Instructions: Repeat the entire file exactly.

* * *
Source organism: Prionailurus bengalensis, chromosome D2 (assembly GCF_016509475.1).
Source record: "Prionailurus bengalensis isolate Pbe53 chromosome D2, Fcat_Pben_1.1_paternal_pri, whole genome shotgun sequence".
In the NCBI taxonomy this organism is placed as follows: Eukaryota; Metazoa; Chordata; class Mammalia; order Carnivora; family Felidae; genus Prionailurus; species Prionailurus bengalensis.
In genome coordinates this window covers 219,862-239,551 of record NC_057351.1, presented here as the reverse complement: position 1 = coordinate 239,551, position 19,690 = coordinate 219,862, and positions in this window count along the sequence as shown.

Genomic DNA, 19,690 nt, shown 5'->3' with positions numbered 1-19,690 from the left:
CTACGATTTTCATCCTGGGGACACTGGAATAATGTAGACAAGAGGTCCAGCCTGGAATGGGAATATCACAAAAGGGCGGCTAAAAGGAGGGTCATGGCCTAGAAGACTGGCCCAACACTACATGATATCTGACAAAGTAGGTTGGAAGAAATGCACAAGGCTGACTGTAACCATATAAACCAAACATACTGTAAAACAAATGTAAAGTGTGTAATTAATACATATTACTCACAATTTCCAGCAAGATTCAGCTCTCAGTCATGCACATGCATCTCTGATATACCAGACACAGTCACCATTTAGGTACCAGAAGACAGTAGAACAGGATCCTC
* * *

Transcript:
Source organism: Prionailurus bengalensis, chromosome D2 (assembly GCF_016509475.1).
Source record: "Prionailurus bengalensis isolate Pbe53 chromosome D2, Fcat_Pben_1.1_paternal_pri, whole genome shotgun sequence".
In the NCBI taxonomy this organism is placed as follows: Eukaryota; Metazoa; Chordata; class Mammalia; order Carnivora; family Felidae; genus Prionailurus; species Prionailurus bengalensis.
In genome coordinates this window covers 219,862-239,551 of record NC_057351.1, presented here as the reverse complement: position 1 = coordinate 239,551, position 19,690 = coordinate 219,862, and positions in this window count along the sequence as shown.

Genomic DNA, 19,690 nt, shown 5'->3' with positions numbered 1-19,690 from the left:
CTACGATTTTCATCCTGGGGACACTGGAATAATGTAGACAAGAGGTCCAGCCTGGAATGGGAATATCACAAAAGGGCGGCTAAAAGGAGGGTCATGGCCTAGAAGACTGGCCCAACACTACATGATATCTGACAAAGTAGGTTGGAAGAAATGCACAAGGCTGACTGTAACCATATAAACCAAACATACTGTAAAACAAATGTAAAGTGTGTAATTAATACATATTACTCACAATTTCCAGCAAGATTCAGCTCTCAGTCATGCACATGCATCTCTGATATACCAGACACAGTCACCATTTAGGTACCAGAAGACAGTAGAACAGGATCCTC